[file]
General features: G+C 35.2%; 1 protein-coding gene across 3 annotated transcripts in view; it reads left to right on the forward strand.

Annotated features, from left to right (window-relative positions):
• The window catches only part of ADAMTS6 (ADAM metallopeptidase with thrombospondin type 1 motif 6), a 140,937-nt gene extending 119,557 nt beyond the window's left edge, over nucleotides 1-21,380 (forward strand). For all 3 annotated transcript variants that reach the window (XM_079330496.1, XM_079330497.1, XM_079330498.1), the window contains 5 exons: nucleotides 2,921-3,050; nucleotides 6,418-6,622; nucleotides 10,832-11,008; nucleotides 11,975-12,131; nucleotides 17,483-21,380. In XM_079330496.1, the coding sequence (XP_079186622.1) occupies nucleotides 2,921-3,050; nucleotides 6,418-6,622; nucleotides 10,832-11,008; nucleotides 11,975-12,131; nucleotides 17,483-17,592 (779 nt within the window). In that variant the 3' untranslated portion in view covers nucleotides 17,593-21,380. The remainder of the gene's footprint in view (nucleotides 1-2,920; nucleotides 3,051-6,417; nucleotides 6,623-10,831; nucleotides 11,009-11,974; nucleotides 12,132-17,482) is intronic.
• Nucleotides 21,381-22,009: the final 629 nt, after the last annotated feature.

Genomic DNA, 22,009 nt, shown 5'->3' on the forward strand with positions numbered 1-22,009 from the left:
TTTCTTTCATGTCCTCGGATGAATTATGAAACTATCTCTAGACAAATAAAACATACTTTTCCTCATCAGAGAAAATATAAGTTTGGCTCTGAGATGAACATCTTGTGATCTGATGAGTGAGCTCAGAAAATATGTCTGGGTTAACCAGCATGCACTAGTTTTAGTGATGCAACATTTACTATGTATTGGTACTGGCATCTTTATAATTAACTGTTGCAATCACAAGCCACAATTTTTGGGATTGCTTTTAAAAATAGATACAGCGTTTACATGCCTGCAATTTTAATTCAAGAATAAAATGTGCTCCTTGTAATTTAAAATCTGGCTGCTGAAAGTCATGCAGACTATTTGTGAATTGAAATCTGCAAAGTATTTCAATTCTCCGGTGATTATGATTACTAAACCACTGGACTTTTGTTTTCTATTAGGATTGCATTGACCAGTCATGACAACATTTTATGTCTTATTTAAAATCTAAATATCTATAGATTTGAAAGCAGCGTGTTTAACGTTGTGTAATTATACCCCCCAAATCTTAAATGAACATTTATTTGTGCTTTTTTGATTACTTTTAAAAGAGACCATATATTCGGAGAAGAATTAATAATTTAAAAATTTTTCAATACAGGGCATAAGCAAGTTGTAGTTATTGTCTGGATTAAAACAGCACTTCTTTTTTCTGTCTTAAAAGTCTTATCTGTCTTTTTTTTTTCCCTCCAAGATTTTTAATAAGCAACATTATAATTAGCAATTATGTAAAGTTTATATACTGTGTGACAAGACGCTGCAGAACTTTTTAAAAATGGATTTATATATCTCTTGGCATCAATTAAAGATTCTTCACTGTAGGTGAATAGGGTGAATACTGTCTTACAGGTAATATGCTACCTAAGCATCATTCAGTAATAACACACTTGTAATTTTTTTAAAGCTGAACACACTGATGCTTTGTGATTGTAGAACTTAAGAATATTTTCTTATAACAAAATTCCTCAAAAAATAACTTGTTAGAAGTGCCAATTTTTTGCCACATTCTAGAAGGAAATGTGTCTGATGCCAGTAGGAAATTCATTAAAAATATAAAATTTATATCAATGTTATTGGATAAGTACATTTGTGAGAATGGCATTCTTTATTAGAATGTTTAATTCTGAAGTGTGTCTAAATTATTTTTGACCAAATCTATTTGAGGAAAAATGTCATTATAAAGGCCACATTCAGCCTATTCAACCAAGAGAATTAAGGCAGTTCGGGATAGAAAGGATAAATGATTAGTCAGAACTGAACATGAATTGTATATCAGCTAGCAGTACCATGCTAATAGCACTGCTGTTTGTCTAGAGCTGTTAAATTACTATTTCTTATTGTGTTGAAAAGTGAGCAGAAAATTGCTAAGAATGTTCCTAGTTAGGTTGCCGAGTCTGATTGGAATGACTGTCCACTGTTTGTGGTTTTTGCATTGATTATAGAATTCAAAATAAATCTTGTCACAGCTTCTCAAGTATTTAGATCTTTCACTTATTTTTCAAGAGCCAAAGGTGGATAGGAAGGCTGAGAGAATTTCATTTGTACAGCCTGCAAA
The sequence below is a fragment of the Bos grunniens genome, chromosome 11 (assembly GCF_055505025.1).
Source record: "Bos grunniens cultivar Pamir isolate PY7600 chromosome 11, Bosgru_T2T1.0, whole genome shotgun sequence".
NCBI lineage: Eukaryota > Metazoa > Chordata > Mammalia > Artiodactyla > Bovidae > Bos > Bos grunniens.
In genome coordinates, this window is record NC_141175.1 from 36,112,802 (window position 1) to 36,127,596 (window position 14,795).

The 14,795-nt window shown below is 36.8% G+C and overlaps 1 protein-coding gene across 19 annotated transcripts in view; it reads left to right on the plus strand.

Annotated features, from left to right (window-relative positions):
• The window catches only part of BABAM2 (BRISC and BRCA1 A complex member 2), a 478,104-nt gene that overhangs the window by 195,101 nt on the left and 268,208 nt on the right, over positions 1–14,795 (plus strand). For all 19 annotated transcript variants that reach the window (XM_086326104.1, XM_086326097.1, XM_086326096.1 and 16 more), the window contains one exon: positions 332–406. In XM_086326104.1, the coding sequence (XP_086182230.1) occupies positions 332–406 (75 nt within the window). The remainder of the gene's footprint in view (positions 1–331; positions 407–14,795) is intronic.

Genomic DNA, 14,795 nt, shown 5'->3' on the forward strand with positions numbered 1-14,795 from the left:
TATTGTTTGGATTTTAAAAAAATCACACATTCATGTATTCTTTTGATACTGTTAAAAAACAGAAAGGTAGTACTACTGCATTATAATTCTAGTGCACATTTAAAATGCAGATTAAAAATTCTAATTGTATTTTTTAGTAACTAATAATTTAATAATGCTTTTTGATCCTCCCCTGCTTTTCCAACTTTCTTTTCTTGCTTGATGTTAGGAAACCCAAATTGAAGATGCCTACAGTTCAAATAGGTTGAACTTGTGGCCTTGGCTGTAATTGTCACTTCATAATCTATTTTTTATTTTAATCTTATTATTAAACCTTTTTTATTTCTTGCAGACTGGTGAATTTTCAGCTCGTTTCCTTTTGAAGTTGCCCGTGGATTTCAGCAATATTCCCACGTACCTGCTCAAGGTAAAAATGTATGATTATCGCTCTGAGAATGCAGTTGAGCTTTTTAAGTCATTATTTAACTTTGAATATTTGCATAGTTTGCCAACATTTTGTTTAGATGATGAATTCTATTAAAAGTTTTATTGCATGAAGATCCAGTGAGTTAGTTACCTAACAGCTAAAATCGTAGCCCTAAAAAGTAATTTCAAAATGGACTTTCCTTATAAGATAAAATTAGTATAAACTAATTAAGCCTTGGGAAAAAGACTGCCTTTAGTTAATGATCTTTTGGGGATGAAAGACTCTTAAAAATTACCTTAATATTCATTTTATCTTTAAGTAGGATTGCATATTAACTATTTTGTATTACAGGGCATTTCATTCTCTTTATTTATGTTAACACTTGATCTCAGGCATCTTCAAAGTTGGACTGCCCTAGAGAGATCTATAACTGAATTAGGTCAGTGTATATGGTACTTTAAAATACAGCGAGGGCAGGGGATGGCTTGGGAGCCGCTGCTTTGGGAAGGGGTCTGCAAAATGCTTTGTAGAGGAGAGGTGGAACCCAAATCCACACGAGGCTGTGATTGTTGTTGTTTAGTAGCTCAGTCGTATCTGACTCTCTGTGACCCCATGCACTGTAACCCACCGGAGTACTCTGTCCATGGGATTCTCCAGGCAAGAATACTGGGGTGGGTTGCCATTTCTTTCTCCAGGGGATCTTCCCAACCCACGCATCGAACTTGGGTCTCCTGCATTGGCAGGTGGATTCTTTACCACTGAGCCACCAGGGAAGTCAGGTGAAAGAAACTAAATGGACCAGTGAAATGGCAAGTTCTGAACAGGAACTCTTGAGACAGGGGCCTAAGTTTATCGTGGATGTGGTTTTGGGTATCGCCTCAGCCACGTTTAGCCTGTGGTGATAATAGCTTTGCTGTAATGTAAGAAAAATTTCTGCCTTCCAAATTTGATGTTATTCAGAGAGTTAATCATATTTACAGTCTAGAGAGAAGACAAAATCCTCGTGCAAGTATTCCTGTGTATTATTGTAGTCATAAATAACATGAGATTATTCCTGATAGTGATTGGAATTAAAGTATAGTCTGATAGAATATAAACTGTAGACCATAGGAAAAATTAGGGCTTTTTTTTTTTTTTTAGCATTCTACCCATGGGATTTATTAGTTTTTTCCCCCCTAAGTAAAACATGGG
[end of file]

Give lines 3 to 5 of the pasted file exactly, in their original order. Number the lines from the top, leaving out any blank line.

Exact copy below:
• The window catches only part of ADAMTS6 (ADAM metallopeptidase with thrombospondin type 1 motif 6), a 140,937-nt gene extending 119,557 nt beyond the window's left edge, over nucleotides 1-21,380 (forward strand). For all 3 annotated transcript variants that reach the window (XM_079330496.1, XM_079330497.1, XM_079330498.1), the window contains 5 exons: nucleotides 2,921-3,050; nucleotides 6,418-6,622; nucleotides 10,832-11,008; nucleotides 11,975-12,131; nucleotides 17,483-21,380. In XM_079330496.1, the coding sequence (XP_079186622.1) occupies nucleotides 2,921-3,050; nucleotides 6,418-6,622; nucleotides 10,832-11,008; nucleotides 11,975-12,131; nucleotides 17,483-17,592 (779 nt within the window). In that variant the 3' untranslated portion in view covers nucleotides 17,593-21,380. The remainder of the gene's footprint in view (nucleotides 1-2,920; nucleotides 3,051-6,417; nucleotides 6,623-10,831; nucleotides 11,009-11,974; nucleotides 12,132-17,482) is intronic.
• Nucleotides 21,381-22,009: the final 629 nt, after the last annotated feature.

Genomic DNA, 22,009 nt, shown 5'->3' on the forward strand with positions numbered 1-22,009 from the left: